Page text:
The Politics of Clean Water
Christians have devoted considerable thought and practical effort to addressing gaps in access to clean water. Countless individuals and faith¬based organizations have leveraged technical expertise in engineering, agriculture, urban infrastructure, ecological restoration, and other disciplines to develop and secure water systems for human use, especially in impoverished regions around the globe. Their work is a matter of justice, that is, a response to inequities in the distribution of a basic good. But what is the role of government in addressing this problem of distributive justice? We might suppose that serious efforts to meet the human need for water would take politics into account. After all, given water’s various uses, the nature of the “good” is contestable, and the availability of the good is often scarce. It is difficult to imagine peaceably settling questions of value and allocation without the intervention of government and the political process. Despite the high stakes, however, Christians have not adequately wrestled with the politics of water, and especially the competing values that shape policy¬making about this basic good. The overall purpose of this project is to begin to fill this gap by clearly framing key policy values and spurring deeper Christian reflection about water and public justice. More specifically, the goals of the project are twofold: (1) to apply the rich traditions of Christian thought on public justice to the ways societies distribute water; and (2) to explore how political development can sustain efforts by Christians to broaden human access to clean water.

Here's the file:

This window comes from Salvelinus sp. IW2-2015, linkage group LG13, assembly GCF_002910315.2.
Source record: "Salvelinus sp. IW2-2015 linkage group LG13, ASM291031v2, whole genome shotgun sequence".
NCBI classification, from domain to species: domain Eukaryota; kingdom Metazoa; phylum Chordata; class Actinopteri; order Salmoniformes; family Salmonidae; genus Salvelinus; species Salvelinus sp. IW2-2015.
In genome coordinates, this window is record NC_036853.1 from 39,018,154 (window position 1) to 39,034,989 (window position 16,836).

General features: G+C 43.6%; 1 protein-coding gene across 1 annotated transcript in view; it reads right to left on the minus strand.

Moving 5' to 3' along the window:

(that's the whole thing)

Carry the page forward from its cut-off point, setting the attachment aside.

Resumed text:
The goals of the project are (1) to apply Christian understandings of distributive justice to the problem of water, and (2) to explore ways that political development can help sustain efforts to get clean water into impoverished regions.
I imagine several outcomes: (1) a solid preparation for the faculty mentor's sabbatical project (2016-17) on water policy; (2) at least one or two occasional pieces for Christian think tanks on water policy, which the student will co-author; (3) the likelihood of faculty-student co-presentation in a panel at the 2017 Henry Symposium that explores Christian approaches to the politics of water; (4) first-steps to preparing a team-taught course that focuses on how the politics of a region shapes the development of water systems, which will benefit the college as a whole; and (5) possibly a seminar on Christianity, environmental justice, and approaches to water in the summer of 2017 or 2018. The Henry Symposium panel and the course would be opportunities for Calvin colleagues and students to learn more about water policy and its connections to other work on development and the sustainability.
This is part of the Civitas Lab, which you can find out more about at: https://calvin.edu/centers-institutes/henry-institute/programs/civitas-lab/
- Course code: